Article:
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Brian Gentile is the CEO of Jaspersoft.
Back in 1995, Gartner aptly coined the phrase “hype cycle” to describe the process by which a new technology matures from the earliest of adoption phases all the way through its acceptance as a mainstream technology.
According to Gartner, the hype cycle is initially triggered when a technology is first introduced to a broad audience. Then, the ensuing adoption path treks through a peak of inflated expectations, a trough of disillusionment, a slope of enlightenment, and finally, a plateau of productivity.
This hype cycle is especially applicable to large-scale technological shifts that affect an extremely broad set of users.
In the early to mid-1990s, for instance, the hype cycle began about the Internet and its potential to provide an interconnected platform that would drastically streamline global commerce and the way we generally communicated with one another. It wasn’t until the early 2000s that this vision was actually realized by the general public. Now it’s clear that the Internet and its underlying technologies will be among the most transformational ever invented, creating a new high bar for Gartner’s plateau of productivity.
I provide this context because we’re in the midst of a substantial hype cycle: cloud computing. While pioneers like NetSuite and Salesforce have already succeeded in evangelizing the benefits of transactional applications in the cloud, it’s only now that we’re beginning to realize the larger “slope of enlightenment” in which a much broader set of users are truly finding value in cloud computing. Value which, at a high level, derives from reduced complexity, cost, and time to productivity.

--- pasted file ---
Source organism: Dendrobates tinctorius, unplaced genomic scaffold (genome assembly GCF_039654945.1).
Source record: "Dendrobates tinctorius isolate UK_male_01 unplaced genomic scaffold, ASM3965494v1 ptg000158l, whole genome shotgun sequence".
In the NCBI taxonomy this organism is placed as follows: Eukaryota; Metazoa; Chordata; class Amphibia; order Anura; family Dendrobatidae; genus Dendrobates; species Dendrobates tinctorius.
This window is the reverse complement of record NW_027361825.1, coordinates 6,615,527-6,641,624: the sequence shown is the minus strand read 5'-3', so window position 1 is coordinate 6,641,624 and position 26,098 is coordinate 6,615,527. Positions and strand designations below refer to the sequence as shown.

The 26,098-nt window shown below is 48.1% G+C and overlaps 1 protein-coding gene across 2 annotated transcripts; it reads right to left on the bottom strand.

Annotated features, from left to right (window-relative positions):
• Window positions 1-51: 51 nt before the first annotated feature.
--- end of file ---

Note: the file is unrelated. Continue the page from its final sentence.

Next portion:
The new cloud software stack
Broad acceptance for cloud computing means that the market for cloud tools — especially those which add value to transactional data in the cloud — are reaching the point at which they can be considered broadly and used successfully by a wide variety of organizations.
Now that we are amidst the plateau of productivity in which enterprises are more and more comfortable with and increasingly energetic about adopting cloud-based software, we’re witnessing a fundamental shift in the overall enterprise software stack from on-premises to the cloud. This includes the application, infrastructure, and platform layers.
The application layer, more commonly known as Software-as-a-Service (SaaS), has existed since 2000, when the first modern cloud applications started seeing real success.
At the bottom of the stack, Infrastructure-as-a-Service (IaaS), which includes web hosting giants like Amazon Web Services and Rackspace, was the next entry into the cloud software stack, beginning around 2005. Platform-as-a-Service (PaaS), the most recent and arguably most complex segment of the cloud software stack, first appeared around 2009.
The PaaS layer will require ongoing definition for the next several years because it involves programmatic (developer-level) capabilities that in turn enable so much other functionality, some of which is currently being debated.
Two examples of this debate: should process/workflow and reporting/analysis tools be standardized PaaS components, callable and usable by other cloud-based applications, or are they applications in and of themselves? Or both?
The rise of the post-transactional cloud